Briton Riviere
(14 August 1840 C 1920) was an Irish artist born in London, England. His father, William Riviere, was for some years drawing-master at Cheltenham College, and afterwards an art teacher at Oxford University. He was educated at Cheltenham College and at Oxford, where he took his degree in 1867. For his art training he was indebted almost entirely to his father, and early in life made for himself a place of importance among the artists of his time. His first pictures appeared at the British Institution, and in 1857 he exhibited three works at the Royal Academy, but it was not until 1863 that he became a regular contributor to the Academy exhibitions. In that year he was represented by "The Eve of the Spanish Armada", and in 1864 by a "Romeo and Juliet". Subjects of this kind did not, however, attract him long, for in 1865 he began, with a picture of a "Sleeping Deer-hound", a series of paintings of animal-subjects which later occupied him almost exclusively.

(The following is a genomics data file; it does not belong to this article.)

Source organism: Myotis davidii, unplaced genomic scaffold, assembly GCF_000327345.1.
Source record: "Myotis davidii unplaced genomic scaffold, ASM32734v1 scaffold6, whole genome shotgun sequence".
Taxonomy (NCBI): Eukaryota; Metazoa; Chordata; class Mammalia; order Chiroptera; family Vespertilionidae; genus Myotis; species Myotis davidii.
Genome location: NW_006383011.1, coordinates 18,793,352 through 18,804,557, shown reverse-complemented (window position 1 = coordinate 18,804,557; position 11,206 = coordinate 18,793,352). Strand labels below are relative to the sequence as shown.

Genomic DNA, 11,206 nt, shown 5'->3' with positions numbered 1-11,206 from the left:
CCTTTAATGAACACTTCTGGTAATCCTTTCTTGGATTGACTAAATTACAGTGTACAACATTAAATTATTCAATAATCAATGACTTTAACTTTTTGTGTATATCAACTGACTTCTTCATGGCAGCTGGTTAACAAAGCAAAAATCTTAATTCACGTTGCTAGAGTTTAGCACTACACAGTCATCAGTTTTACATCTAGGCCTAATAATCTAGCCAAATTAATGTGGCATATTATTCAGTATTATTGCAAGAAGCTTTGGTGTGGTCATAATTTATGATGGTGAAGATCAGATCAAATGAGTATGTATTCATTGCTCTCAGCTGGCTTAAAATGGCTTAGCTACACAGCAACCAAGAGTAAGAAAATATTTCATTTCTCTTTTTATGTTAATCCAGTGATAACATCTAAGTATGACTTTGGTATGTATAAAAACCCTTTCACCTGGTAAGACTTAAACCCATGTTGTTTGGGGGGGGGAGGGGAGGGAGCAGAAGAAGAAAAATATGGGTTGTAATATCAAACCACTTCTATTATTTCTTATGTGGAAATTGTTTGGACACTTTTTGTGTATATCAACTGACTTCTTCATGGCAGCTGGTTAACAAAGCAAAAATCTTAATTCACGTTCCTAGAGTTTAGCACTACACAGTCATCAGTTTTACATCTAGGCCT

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Briton Riviere Requiescat oil painting   

Painting ID::  69652
Briton Riviere
Requiescat
oil on canvas painting by Briton Riviere, Art Gallery of New South Wales

   
   
     

 

 

Briton Riviere Una and Lion oil painting   

Painting ID::  86727
Briton Riviere
Una and Lion
Medium Oil on canvas cyf

   
   
     

 

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Briton Riviere
(14 August 1840 C 1920) was an Irish artist born in London, England. His father, William Riviere, was for some years drawing-master at Cheltenham College, and afterwards an art teacher at Oxford University. He was educated at Cheltenham College and at Oxford, where he took his degree in 1867. For his art training he was indebted almost entirely to his father, and early in life made for himself a place of importance among the artists of his time. His first pictures appeared at the British Institution, and in 1857 he exhibited three works at the Royal Academy, but it was not until 1863 that he became a regular contributor to the Academy exhibitions. In that year he was represented by "The Eve of the Spanish Armada", and in 1864 by a "Romeo and Juliet". Subjects of this kind did not, however, attract him long, for in 1865 he began, with a picture of a "Sleeping Deer-hound", a series of paintings of animal-subjects which later occupied him almost exclusively.